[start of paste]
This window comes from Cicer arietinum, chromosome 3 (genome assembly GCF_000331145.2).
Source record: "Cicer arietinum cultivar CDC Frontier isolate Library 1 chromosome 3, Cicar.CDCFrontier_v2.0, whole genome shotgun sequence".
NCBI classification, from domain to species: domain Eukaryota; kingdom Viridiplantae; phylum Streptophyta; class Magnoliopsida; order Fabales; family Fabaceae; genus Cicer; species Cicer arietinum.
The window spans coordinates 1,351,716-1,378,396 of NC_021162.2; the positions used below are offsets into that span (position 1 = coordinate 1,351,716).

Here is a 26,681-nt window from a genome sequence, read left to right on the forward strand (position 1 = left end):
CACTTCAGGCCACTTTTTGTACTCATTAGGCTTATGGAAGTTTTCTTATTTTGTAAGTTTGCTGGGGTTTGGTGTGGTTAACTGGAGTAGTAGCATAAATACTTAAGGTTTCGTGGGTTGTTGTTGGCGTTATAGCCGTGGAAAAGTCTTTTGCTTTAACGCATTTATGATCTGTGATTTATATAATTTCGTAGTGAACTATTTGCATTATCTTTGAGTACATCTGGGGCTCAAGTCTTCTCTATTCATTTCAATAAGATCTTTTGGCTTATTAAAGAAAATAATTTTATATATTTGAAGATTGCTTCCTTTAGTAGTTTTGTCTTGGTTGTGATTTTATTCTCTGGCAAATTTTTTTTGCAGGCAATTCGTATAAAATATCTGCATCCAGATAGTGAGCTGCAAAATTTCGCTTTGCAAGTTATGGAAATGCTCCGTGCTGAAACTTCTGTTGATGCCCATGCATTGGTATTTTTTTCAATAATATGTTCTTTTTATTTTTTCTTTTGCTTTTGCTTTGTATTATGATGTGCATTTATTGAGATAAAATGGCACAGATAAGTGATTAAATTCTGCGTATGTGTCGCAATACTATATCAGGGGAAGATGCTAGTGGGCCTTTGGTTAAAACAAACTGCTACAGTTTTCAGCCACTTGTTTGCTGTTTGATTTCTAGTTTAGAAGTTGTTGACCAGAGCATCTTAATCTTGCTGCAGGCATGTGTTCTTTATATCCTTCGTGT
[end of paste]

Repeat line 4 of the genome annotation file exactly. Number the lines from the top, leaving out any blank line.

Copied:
The window spans coordinates 1,351,716-1,378,396 of NC_021162.2; the positions used below are offsets into that span (position 1 = coordinate 1,351,716).